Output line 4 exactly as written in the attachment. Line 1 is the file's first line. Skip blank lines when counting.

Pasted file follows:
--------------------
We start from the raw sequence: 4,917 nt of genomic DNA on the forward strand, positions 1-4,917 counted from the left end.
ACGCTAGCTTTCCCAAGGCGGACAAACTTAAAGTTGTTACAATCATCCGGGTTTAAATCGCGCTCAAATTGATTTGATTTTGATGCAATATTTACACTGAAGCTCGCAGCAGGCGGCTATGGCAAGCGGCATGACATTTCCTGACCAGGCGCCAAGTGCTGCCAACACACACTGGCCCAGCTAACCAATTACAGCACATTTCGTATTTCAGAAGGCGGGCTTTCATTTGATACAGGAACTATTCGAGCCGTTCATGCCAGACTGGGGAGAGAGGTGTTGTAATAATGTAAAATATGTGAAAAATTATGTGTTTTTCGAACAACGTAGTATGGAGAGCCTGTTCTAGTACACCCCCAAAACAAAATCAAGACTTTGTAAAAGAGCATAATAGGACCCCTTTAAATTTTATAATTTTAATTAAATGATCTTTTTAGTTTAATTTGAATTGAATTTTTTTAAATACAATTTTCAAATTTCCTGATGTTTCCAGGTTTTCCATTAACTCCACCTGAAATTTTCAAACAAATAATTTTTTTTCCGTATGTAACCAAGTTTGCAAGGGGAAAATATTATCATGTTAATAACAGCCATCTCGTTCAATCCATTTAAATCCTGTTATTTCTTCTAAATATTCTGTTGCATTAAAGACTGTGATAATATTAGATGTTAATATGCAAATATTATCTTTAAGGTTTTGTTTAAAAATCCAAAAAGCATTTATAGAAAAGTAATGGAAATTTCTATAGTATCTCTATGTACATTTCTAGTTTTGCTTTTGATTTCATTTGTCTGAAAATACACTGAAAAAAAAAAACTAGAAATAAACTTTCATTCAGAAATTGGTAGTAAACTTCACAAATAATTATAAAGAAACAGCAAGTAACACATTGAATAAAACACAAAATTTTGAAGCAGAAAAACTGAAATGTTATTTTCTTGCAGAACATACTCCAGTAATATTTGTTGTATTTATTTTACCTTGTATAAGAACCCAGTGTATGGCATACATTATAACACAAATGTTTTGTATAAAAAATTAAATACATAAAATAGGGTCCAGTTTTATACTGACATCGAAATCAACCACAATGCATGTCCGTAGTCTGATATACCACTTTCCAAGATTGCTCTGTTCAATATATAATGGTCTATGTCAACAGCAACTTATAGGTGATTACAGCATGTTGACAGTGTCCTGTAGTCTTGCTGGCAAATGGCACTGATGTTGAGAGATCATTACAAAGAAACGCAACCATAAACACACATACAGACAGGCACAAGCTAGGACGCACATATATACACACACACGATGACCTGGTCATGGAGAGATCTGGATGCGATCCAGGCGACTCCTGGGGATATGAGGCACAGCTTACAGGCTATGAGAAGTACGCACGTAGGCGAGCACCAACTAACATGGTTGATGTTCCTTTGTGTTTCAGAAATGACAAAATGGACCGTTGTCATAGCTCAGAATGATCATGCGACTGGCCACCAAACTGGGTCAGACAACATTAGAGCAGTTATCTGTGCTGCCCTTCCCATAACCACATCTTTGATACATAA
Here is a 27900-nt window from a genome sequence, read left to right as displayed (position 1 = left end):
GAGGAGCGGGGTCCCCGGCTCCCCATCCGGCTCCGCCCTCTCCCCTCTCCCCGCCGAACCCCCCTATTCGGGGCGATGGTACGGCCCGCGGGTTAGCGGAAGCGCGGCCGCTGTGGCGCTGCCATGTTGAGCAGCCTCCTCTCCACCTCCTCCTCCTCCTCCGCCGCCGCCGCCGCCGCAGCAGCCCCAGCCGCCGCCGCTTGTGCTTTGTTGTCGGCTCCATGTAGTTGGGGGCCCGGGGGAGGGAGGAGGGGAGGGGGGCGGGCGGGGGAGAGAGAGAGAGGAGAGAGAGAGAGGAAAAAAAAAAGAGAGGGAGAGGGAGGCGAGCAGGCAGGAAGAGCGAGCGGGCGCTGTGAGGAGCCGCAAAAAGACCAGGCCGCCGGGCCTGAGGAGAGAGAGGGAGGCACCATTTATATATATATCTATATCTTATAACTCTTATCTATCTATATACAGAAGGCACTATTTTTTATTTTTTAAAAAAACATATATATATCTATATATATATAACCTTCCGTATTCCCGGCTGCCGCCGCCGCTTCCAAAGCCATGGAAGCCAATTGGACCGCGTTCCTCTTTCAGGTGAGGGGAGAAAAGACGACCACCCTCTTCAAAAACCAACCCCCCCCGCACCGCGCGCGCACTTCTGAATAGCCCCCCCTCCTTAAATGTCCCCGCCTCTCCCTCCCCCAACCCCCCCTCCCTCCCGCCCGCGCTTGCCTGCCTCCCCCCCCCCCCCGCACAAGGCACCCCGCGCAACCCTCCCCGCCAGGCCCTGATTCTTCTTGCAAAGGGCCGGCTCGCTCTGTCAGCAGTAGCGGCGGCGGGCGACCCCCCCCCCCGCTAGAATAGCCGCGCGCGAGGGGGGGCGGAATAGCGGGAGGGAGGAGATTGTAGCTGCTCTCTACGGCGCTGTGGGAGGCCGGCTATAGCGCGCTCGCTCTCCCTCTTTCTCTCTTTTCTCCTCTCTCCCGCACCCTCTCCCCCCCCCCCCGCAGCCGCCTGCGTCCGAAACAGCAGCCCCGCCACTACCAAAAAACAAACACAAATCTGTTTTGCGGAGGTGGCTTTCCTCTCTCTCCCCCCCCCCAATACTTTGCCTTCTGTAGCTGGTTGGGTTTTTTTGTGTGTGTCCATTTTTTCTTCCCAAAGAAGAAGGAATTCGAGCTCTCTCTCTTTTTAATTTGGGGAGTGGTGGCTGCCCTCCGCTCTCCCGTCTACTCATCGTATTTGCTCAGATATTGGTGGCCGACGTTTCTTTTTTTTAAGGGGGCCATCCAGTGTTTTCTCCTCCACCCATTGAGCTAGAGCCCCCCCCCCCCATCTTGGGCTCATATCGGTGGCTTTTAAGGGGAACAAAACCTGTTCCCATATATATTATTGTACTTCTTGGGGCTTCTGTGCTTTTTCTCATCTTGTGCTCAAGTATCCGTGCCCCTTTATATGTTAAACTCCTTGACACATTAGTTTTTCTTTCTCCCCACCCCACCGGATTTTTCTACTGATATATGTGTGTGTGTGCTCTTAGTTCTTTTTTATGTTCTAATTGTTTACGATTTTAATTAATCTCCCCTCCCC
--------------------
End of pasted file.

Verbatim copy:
GAGGAGCGGGGTCCCCGGCTCCCCATCCGGCTCCGCCCTCTCCCCTCTCCCCGCCGAACCCCCCTATTCGGGGCGATGGTACGGCCCGCGGGTTAGCGGAAGCGCGGCCGCTGTGGCGCTGCCATGTTGAGCAGCCTCCTCTCCACCTCCTCCTCCTCCTCCGCCGCCGCCGCCGCCGCAGCAGCCCCAGCCGCCGCCGCTTGTGCTTTGTTGTCGGCTCCATGTAGTTGGGGGCCCGGGGGAGGGAGGAGGGGAGGGGGGCGGGCGGGGGAGAGAGAGAGAGGAGAGAGAGAGAGGAAAAAAAAAAGAGAGGGAGAGGGAGGCGAGCAGGCAGGAAGAGCGAGCGGGCGCTGTGAGGAGCCGCAAAAAGACCAGGCCGCCGGGCCTGAGGAGAGAGAGGGAGGCACCATTTATATATATATCTATATCTTATAACTCTTATCTATCTATATACAGAAGGCACTATTTTTTATTTTTTAAAAAAACATATATATATCTATATATATATAACCTTCCGTATTCCCGGCTGCCGCCGCCGCTTCCAAAGCCATGGAAGCCAATTGGACCGCGTTCCTCTTTCAGGTGAGGGGAGAAAAGACGACCACCCTCTTCAAAAACCAACCCCCCCCGCACCGCGCGCGCACTTCTGAATAGCCCCCCCTCCTTAAATGTCCCCGCCTCTCCCTCCCCCAACCCCCCCTCCCTCCCGCCCGCGCTTGCCTGCCTCCCCCCCCCCCCCGCACAAGGCACCCCGCGCAACCCTCCCCGCCAGGCCCTGATTCTTCTTGCAAAGGGCCGGCTCGCTCTGTCAGCAGTAGCGGCGGCGGGCGACCCCCCCCCCCGCTAGAATAGCCGCGCGCGAGGGGGGGCGGAATAGCGGGAGGGAGGAGATTGTAGCTGCTCTCTACGGCGCTGTGGGAGGCCGGCTATAGCGCGCTCGCTCTCCCTCTTTCTCTCTTTTCTCCTCTCTCCCGCACCCTCTCCCCCCCCCCCCGCAGCCGCCTGCGTCCGAAACAGCAGCCCCGCCACTACCAAAAAACAAACACAAATCTGTTTTGCGGAGGTGGCTTTCCTCTCTCTCCCCCCCCCCAATACTTTGCCTTCTGTAGCTGGTTGGGTTTTTTTGTGTGTGTCCATTTTTTCTTCCCAAAGAAGAAGGAATTCGAGCTCTCTCTCTTTTTAATTTGGGGAGTGGTGGCTGCCCTCCGCTCTCCCGTCTACTCATCGTATTTGCTCAGATATTGGTGGCCGACGTTTCTTTTTTTTAAGGGGGCCATCCAGTGTTTTCTCCTCCACCCATTGAGCTAGAGCCCCCCCCCCCCATCTTGGGCTCATATCGGTGGCTTTTAAGGGGAACAAAACCTGTTCCCATATATATTATTGTACTTCTTGGGGCTTCTGTGCTTTTTCTCATCTTGTGCTCAAGTATCCGTGCCCCTTTATATGTTAAACTCCTTGACACATTAGTTTTTCTTTCTCCCCACCCCACCGGATTTTTCTACTGATATATGTGTGTGTGTGCTCTTAGTTCTTTTTTATGTTCTAATTGTTTACGATTTTAATTAATCTCCCCTCCCC